Mysterious poisonous fumes overwhelmed thousands of rush-hour subway commuters this morning in Tokyo.
The fumes killed at least six people, sickened thousands and paralyzed the city's transportation system. At least 16 people were unconscious and in critical condition.
A government spokesman, Kozo Igarashi, called the poisonings a "random mass attack," and Japan's Kyodo News Service said police were treating the case as a murder investigation.
Two main subway lines were shut down and 26 stations were closed, said Yasuo Nishijima, a subway spokesman.
The Tokyo Metropolitan Fire Department said the first report came from Tsukiji station in central Tokyo shortly after 8 a.m. (5 p.m. Sunday, St. Louis time). Passengers reported that a man in his 40s placed a lunch box wrapped in newspaper on an overhead rack inside a subway car and then got off. Shortly afterward, passengers began coughing and complaining of headaches, blurred vision and nausea.
A station employee, Shinichi Sato, 44, said co-worker Kazumasa Takahashi, 50, went into one of the train cars at Kasumigaseki as people were fleeing.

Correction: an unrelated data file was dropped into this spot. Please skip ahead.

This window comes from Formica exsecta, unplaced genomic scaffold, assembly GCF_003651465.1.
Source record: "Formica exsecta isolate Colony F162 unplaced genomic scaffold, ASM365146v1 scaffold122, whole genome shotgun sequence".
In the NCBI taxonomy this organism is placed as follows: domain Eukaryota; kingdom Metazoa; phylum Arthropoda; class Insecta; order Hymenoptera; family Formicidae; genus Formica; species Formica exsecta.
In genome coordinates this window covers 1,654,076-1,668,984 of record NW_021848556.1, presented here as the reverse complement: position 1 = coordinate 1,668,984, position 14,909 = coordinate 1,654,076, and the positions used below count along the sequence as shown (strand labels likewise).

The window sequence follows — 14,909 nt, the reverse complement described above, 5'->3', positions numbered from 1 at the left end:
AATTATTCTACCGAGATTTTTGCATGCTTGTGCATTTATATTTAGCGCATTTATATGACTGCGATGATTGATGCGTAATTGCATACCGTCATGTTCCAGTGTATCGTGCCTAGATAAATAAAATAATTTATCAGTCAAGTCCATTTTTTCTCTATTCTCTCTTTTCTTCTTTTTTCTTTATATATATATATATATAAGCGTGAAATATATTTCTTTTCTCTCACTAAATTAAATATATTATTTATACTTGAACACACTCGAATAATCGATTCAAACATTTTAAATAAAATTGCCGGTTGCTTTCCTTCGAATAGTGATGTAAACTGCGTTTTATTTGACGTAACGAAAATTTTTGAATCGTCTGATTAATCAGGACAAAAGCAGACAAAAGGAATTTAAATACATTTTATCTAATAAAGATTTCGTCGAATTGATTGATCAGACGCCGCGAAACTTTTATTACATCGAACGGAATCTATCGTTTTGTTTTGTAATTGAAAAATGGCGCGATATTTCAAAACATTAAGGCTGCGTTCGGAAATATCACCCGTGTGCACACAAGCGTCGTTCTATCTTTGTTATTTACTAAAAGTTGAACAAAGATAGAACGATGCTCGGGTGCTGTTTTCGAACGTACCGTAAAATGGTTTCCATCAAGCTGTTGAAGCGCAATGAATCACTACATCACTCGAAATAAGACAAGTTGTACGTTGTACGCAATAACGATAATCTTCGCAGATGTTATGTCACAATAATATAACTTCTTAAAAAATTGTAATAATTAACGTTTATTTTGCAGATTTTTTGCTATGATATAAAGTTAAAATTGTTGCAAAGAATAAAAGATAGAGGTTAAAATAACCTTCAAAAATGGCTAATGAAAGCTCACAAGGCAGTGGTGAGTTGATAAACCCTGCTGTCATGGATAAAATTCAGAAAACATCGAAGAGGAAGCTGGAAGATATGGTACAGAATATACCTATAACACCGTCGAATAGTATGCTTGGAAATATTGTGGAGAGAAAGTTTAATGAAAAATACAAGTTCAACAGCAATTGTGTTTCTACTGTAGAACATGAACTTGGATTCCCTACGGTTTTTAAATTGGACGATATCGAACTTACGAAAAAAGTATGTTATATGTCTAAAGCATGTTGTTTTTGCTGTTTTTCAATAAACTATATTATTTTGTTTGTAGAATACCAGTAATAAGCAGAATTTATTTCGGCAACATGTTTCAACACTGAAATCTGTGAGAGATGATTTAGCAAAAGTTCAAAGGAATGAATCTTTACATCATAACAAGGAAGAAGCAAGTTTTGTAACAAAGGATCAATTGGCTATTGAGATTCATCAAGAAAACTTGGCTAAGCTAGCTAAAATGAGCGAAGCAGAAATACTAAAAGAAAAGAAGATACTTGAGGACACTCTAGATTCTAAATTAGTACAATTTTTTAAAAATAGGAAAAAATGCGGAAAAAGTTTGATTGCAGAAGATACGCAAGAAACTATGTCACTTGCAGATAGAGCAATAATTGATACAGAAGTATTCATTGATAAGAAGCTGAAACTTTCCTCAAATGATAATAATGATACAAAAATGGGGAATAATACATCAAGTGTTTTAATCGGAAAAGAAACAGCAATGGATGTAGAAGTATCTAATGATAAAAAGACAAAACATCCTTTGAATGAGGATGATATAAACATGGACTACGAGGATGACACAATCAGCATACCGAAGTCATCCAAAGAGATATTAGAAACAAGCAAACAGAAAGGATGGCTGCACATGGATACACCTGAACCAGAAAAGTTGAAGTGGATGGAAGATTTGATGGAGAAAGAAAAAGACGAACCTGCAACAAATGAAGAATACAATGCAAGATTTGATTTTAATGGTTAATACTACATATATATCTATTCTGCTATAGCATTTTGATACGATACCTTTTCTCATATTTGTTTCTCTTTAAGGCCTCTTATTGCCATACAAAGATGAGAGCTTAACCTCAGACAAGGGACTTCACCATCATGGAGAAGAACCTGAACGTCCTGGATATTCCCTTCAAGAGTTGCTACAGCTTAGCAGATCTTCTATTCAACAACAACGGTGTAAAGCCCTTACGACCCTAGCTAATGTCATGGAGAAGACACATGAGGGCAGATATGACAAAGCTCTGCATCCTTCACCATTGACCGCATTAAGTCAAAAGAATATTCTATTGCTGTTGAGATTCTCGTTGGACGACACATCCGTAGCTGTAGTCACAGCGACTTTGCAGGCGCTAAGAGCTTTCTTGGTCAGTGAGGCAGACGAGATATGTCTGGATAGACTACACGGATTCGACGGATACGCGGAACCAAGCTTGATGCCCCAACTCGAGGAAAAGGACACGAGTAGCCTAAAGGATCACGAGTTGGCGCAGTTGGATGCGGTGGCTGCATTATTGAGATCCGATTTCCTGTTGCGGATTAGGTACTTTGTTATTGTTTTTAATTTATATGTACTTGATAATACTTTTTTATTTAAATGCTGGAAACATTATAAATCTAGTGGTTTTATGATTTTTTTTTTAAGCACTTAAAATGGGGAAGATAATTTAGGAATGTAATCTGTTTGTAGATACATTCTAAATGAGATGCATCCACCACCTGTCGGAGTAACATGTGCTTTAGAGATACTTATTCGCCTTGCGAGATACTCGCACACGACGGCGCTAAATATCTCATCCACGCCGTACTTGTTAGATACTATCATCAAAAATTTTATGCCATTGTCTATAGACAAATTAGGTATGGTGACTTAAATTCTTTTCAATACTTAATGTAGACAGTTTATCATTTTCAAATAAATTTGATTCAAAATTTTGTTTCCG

Takahashi removed a plastic bag with some of the poison in it and carried it to the station office. He died soon after, Sato said.
Kyodo News Service reported that a bottle wrapped in newspaper also had been found inside a subway car, raising suspicions that the perpetrator left gas bombs in several places.
"The smell of the gas was very strong," said Yoshio Kakurai, the station chief at Tsukiji. He described the odor as acidic.
Kakurai said that when the affected train pulled in, "the people all came bursting out." Some immediately collapsed on the platform, and others staggered out to the street.
At a string of stations along Tokyo's Hibiya subway line, rescue workers hauled passengers out into ambulances. Crews wearing gas masks and protective suits rushed into stations. …